‘Summertime” as masterful songwriter George Gershwin tells us in the aria he composed for his opera Porgy and Bess “and the livin’ is easy.” That song – which has been recorded over 25,000 times, and sung by such greats as Louis Armstrong, Ella Fitzgerald and Janis Joplin, was written in the 1930s.
In truth, for many years, summertime was just like any other time, just hotter and more humid. The concept of summer vacation, of a time off from school, of lazy days or days spent in camps or camping in the woods, was not always a given.
Summer vacations came into vogue in the United States with the rise of affluence and the emergence of a large middle class. Summer vacations were not instituted, as lore has it, because parents needed their school-age children to pitch in and do work on the farms.
That myth, when analyzed, makes no sense at all. If there was a time when more help was needed on the farm it was during the planting season – which is springtime, or during harvesting season – which is in the fall. Not at all during the steamy months of summer.
In fact, summer vacations from school began in urban, not agrarian, communities. And like many things, when summer school vacations became de rigueur in the United States, Europe and the rest of the world soon followed suit. Summer vacations became the model world over.
Once upon a time, not so long ago, school was an all-year-round event. But in big, concrete cities like New York, the summers were extremely hot. Families with money escaped to the mountains where it was cooler, much as they do today. In those days, school was not compulsory. But when parents took their kids out of school to escape to more comfortable and cooler areas, the school system, by default, began to break down.
The origin of summer vacation
IT WAS a double whammy. Fewer students in classrooms led to less effective schooling. And stifling hot classrooms led to lessened concentration – what we call in Yiddish “zitzfleish” or the ability to sit still and pay attention. And so, schools ceased teaching during the summer.
Air conditioning – which we all agree is one of the best inventions of all time – was not invented until 1902. In fact, I argue that the compressor is one of the most important of all inventions in the modern world. The same compressor used in refrigerators and freezers is used in air conditioning. That one technology has saved countless lives.
By necessity, along with summer vacations came the need to overhaul school systems around the US, where education is supervised and overseen not on the federal level, but state by state. Suddenly, compulsory attendance in schools, as well as a minimum daily requirement for the school year began popping up.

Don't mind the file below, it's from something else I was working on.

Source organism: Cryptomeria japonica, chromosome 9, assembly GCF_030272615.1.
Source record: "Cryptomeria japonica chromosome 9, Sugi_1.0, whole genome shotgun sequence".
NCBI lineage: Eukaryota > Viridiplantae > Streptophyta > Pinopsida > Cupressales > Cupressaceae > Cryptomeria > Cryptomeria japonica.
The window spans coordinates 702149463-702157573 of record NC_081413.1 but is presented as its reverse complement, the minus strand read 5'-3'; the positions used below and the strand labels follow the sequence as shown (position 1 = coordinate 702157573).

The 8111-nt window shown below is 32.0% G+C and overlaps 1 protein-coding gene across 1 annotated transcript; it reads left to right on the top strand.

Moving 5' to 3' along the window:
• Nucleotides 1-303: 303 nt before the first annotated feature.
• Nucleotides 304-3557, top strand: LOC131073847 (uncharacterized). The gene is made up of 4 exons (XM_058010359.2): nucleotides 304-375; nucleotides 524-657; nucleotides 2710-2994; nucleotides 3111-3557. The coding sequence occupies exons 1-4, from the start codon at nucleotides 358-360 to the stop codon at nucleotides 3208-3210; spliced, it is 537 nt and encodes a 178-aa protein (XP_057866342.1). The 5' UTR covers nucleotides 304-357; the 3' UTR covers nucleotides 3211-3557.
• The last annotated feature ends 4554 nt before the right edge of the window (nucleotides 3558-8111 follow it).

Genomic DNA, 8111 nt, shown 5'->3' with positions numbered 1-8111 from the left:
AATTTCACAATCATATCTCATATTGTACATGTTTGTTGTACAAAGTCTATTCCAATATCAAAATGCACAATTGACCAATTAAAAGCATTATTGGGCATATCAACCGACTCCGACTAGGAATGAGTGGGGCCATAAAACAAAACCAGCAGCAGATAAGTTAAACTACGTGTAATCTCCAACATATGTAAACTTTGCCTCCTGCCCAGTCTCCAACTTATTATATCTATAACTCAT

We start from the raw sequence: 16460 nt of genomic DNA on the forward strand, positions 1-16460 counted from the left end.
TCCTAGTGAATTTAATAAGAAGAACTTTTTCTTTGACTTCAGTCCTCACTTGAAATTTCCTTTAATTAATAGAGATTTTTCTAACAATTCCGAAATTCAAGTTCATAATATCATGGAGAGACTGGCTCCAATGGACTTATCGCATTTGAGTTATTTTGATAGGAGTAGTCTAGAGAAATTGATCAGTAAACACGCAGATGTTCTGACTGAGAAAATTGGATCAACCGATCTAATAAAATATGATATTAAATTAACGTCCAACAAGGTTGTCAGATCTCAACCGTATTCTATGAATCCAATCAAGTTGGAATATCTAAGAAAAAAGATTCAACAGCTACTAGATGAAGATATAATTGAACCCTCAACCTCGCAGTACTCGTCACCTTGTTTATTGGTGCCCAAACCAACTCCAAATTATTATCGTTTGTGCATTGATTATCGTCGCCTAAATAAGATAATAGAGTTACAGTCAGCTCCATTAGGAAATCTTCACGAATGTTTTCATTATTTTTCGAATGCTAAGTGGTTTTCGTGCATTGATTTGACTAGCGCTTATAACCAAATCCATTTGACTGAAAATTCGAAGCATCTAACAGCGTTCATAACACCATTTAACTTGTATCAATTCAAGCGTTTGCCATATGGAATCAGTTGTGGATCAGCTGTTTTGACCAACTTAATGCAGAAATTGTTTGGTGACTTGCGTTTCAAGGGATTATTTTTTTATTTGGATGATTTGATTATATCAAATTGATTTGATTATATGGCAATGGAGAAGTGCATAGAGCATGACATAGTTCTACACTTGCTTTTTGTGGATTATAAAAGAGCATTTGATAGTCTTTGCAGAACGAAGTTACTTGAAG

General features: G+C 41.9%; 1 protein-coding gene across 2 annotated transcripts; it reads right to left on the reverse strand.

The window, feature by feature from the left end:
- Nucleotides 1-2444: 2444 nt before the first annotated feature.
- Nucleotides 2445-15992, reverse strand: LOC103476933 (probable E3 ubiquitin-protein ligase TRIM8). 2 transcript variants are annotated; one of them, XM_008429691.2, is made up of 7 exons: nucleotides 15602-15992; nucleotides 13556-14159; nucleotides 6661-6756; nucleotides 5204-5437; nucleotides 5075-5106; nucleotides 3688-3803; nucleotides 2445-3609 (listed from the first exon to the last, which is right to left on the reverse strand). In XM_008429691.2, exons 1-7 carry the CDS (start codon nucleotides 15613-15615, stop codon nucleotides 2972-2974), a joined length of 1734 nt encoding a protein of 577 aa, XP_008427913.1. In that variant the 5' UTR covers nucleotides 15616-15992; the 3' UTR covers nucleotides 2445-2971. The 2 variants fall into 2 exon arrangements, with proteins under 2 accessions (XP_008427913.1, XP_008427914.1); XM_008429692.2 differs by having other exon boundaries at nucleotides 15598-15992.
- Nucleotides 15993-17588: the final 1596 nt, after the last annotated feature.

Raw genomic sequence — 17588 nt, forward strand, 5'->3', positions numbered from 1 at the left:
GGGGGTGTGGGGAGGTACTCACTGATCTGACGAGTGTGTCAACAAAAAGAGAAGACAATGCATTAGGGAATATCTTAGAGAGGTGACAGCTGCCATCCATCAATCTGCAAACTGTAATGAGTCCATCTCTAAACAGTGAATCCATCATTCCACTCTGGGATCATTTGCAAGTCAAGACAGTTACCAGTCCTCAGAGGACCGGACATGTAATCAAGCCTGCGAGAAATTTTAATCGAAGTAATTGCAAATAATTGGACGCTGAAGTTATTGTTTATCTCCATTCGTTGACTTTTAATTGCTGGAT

Public schools were established 100 years before the US declared its independence. The first public school was Boys Latin, in Boston, which opened its doors on April 15, 1625. Between 1852 and 1918, all 50 US states passed laws requiring mandatory attendance in school. The state of Massachusetts was first and Mississippi was last. In 1842, for example, New York required 248 days of school. Today, almost all states require 180 days of school.
Nowadays, there is a formula – not for the last day of the school year, but for the first day. Barring teacher strikes, in Israel, like in many European countries, school begins on September 1. In the US, most schools begin after Labor Day – usually, the first week of September. The yeshiva world had its own variation on the theme. Their summer break is shorter than most. It follows in accordance with the Jewish calendar and begins with the 9th of Av and runs until Rosh Hodesh Elul: Three weeks – that’s it.
When yeshiva resumes in Elul, “Elul Zman” as it is called, learning is less formal than it is during the rest of the year. Elul is a transitional month. During this period in yeshiva, students seek out appropriate study partners and learn about the High Holidays or other items of special interest. Real learning begins after Sukkot, when distractions are fewer and study is more intense.
This year, the school calendar and the Jewish calendar are in sync. There is enough time between the start of school and the first break of the year, the High Holiday break, for real learning to get under way.
Traditionally, Elul is the time for each and every one of us to take stock in our activities, to evaluate the past and to prepare for the High Holidays, Rosh Hashanah and Yom Kippur. It is a time to engage in self-critique and introspection. To examine our lives, our family life and the life of our communities. And that time is upon us.
The writer is a columnist, and a social and political commentator. Watch his new TV show Thinking Out Loud on JBS.